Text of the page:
Framing the Issue
You have probably heard the clamoring on the TV or in an article: “We need more financial literacy for the younger generation! There should be a mandatory high school finance class!”. These shouts come from good places, but reality is a bit more nuanced.
Here’s a hypothetical situation: a doctor, an auto mechanic, an engineer, and a waiter are sitting in the same room. Their salaries and hours may differ, but they all struggle with debt, investing, and basic money management. They come from different backgrounds, they received different levels of education, and they are all different ages. The doctor and engineer attended many years of formal schooling, and yet they are no further ahead than the auto mechanic or waiter who came from less wealthy families and received no formal education beyond high school.
Chances are, the doctor and engineer attended a business or finance class in college. But as we know, that does not guarantee financial success. You may even be aware of more extreme examples. How is it that someone who rises from nothing is able to create generational wealth, whereas a different individual, the ivy league educated child of a millionaire business mogul, can squander away their fortune before they turn 40?
While financial education is important, it is not a be-all and end-all. In this article, we are reframing the focus from financial education to financial confidence.
An Important Clarification: Knowledge Is Not Skill
As adults, and specifically adults with kids, our time is valuable. Most of us are willing to do whatever it takes to give our kids a better life than we had. Some of us may want to instill financial responsibility in our children very early on. How might we go about that? Many would start with compound interest, budgeting, and maybe an overview of the different retirement accounts and investment vehicles. Certainly not a bad start, but is that really the differentiator between people who are good with money and those who are not? Most people above the poverty line have a very basic understanding of retirement accounts and investing. Some more, some less. Even those with a deep understanding of 401(k)s and derivative investing can make poor decisions. Unfortunately, in finance, a bad decision early can have long-lasting ramifications.
This rounds us back to the relationship between knowledge and skill. While no one is suggesting not to educate children on basic financial concepts, it would be a mistake to assume that once those have been explained, that the path to financial freedom is all but assured. There is no substitute for experience, and no better example for a child than someone close to them that has consistently made good choices. Some of the best financial decision makers can be those with very little. Alternatively, some of the richest people we know can be terrible with money, but the reality is that they have so much of it, it doesn’t really matter. One’s behaviors, attitudes, and temperament may have a larger effect on financial outcomes than technical knowledge.
As With Getting in Shape, It Is Never Too Early to Start
Nature versus nurture is debated frequently, but laying the ground work for financial success early certainly won’t do any harm. Research by the University of Cambridge finds that children begin learning and understanding the basic concept of money between ages 4 and 7. Where does this learning and understanding take place? Mostly from watching those close to them. Who spends the most time with their young children? Normally the parents and other family members. That’s why it is important for those of us close to kids to be setting a good financial example. Most people probably aren’t thinking about their own financial habits and attitudes when their kids are so young, but maybe they should. Something as simple as having your child around when you pay bills can have a lasting impact. Allowances are another great place to educate.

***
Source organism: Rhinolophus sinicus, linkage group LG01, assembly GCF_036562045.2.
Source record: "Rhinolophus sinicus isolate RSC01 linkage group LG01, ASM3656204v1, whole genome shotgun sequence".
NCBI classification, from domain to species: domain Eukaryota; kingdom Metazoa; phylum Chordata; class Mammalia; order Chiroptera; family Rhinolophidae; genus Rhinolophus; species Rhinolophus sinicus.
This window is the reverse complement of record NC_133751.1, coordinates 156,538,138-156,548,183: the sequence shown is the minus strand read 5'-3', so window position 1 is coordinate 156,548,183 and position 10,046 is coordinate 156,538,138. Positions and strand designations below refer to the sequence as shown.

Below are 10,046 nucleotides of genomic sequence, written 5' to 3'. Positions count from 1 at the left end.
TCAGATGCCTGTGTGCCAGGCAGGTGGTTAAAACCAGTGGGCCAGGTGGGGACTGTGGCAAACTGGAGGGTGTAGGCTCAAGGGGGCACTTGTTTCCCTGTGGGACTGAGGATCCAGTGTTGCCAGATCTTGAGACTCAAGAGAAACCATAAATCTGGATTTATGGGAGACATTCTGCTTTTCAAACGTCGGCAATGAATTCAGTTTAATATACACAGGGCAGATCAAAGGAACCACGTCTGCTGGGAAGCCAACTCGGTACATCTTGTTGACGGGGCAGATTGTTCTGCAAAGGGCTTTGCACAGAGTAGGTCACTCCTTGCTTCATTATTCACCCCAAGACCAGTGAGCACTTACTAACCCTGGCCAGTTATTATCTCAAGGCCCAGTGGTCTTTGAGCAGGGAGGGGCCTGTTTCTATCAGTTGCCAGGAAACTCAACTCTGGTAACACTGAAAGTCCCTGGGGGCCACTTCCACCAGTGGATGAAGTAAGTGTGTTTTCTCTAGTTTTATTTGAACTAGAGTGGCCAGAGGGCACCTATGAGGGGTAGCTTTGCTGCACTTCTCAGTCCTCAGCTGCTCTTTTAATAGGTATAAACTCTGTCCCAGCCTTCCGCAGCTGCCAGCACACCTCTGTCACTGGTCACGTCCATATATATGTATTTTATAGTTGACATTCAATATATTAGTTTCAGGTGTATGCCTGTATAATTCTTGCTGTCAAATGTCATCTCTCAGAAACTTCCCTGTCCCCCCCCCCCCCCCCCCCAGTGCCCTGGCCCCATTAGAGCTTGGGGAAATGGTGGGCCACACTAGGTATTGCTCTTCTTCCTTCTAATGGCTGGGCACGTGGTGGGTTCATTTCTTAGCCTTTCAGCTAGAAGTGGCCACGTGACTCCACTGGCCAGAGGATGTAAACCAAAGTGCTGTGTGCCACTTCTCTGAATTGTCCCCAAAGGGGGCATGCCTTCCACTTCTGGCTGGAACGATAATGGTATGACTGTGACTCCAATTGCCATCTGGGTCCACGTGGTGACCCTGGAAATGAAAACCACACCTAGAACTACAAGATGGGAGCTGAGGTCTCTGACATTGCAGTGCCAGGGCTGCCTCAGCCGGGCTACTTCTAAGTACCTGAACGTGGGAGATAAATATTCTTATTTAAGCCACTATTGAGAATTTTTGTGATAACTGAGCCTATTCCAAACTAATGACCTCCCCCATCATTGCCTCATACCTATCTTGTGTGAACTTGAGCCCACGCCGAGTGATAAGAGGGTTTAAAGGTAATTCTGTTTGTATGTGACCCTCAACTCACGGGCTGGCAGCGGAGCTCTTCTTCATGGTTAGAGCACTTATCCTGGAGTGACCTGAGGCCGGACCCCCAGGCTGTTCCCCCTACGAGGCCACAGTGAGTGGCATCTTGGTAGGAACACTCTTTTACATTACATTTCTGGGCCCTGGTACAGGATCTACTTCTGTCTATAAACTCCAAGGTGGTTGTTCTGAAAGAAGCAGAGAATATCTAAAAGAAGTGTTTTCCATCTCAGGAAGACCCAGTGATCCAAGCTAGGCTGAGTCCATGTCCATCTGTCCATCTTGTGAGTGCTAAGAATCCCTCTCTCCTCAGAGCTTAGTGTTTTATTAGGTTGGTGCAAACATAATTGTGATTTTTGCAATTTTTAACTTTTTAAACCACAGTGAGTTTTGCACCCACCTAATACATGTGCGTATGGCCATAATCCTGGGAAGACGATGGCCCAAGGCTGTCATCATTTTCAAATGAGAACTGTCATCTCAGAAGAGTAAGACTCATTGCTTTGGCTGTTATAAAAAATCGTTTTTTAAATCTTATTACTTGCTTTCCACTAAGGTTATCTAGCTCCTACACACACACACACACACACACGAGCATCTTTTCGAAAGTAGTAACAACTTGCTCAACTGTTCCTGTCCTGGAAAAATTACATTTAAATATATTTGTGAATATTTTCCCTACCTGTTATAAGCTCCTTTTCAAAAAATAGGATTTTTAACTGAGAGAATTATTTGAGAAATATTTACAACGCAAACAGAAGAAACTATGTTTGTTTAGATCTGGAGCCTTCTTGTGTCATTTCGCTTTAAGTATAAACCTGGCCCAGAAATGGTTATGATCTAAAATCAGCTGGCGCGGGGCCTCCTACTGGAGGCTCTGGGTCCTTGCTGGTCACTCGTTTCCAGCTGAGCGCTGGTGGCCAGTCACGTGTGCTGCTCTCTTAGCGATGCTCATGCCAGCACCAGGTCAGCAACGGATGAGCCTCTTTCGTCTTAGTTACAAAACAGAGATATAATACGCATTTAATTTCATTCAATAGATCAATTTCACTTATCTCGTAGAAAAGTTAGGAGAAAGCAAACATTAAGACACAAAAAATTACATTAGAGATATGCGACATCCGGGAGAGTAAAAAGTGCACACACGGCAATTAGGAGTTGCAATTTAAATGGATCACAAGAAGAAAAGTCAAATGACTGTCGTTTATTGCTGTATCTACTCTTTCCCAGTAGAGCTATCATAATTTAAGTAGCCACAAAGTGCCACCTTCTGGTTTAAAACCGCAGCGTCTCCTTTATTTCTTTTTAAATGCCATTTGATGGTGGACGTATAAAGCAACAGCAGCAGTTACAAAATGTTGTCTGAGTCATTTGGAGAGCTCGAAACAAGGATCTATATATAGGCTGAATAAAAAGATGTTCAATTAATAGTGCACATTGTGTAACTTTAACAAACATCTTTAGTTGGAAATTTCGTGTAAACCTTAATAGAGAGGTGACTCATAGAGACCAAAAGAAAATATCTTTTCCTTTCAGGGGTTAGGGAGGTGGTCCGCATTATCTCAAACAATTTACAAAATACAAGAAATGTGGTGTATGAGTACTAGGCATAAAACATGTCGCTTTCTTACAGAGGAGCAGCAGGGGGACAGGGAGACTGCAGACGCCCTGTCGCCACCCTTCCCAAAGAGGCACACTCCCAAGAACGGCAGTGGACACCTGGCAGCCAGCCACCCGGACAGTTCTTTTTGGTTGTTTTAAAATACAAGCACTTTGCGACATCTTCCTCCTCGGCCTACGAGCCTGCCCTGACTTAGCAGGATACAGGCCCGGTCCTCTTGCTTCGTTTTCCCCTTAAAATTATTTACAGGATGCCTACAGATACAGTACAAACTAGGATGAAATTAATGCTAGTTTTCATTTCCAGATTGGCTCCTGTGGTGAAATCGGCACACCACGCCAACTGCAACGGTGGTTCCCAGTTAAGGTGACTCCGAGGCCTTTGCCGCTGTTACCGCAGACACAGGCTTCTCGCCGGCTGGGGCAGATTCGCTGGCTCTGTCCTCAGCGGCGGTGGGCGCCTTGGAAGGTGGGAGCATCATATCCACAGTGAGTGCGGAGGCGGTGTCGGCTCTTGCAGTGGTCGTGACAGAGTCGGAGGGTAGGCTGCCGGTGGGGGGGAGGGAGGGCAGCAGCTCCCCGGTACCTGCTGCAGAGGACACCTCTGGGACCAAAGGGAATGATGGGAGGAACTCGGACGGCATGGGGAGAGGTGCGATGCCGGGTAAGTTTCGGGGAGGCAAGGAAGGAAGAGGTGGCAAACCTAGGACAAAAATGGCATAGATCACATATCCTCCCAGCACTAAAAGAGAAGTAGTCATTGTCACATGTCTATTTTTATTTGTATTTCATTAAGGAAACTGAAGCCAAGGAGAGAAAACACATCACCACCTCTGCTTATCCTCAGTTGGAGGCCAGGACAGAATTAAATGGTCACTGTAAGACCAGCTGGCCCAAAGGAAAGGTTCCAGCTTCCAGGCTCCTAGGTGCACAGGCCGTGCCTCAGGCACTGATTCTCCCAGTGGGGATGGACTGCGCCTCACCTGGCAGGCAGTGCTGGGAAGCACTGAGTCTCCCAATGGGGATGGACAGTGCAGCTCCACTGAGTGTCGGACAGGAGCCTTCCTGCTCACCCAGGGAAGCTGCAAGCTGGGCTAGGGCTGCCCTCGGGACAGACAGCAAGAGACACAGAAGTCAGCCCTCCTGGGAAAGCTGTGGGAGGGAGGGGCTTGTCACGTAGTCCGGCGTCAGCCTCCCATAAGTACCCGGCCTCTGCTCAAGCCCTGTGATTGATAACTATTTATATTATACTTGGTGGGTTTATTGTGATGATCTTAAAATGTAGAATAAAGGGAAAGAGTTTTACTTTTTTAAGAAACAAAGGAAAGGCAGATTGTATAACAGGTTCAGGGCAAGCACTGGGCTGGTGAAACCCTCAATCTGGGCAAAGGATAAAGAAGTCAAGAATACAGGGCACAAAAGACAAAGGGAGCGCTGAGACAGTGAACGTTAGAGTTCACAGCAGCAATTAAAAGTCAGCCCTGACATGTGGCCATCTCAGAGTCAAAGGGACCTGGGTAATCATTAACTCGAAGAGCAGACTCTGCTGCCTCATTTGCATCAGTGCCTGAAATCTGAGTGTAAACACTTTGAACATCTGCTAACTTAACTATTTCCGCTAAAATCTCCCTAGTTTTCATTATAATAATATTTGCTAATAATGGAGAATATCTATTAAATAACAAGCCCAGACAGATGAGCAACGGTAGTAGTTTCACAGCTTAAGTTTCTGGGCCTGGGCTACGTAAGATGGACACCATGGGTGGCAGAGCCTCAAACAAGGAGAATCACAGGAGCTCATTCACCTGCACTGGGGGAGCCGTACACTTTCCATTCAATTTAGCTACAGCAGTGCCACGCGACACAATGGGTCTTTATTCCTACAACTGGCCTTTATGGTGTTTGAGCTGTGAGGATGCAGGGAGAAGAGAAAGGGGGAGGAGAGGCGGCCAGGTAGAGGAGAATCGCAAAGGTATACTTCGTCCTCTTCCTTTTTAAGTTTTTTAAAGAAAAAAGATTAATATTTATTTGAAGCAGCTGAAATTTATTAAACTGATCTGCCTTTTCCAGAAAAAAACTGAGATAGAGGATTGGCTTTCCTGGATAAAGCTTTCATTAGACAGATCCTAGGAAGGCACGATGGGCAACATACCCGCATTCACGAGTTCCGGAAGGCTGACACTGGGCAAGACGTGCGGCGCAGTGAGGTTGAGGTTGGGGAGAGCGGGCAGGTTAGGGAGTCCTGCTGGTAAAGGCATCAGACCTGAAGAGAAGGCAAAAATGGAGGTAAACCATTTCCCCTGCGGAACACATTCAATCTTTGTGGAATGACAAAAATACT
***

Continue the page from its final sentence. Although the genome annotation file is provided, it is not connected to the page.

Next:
Instead of just paying an allowance, tying it into something simple like the bucket approach could be extremely beneficial. Explain that there are three buckets, such as saving, giving, and spending. Emphasize the importance of having money in each bucket and focus on the fact that the money is finite. Things like buying a toy for themselves, or buying a gift for a family member can only be achieved with the proper balance of spending and saving. It may sound silly, and they might not grasp the concept in its entirety, but exposure to fiscal responsibility could have a large impact down the road. How many times have you been surprised what a kid may do or say? As we sometimes find out when our young child says a bad word, much of this comes from imitation.
One Size Does Not Fit All
It is paramount to remember how different we all are as individuals. Some learn better visually, while others are more likely to retain information when listening to it. The same applies for children. When deciding how to educate them, make note of what has been successful in the past and apply it to finance.
Most of all, make sure they are having fun. Too often, the relationship between a person and money is one of fear. Money can be a taboo subject, and for good reason. People are naturally skeptical and fearful of what they don’t know. Don’t let unfamiliarity with money and financial concepts be an issue for your children. As is the case with almost everything in the financial world; take some small steps early on, and reap the rewards in the future. Children with strong financial mentors turn into financially confident young adults.
If you have questions about financial literacy and where to start with your kids, contact your Financial Advisor at Hefren-Tillotson.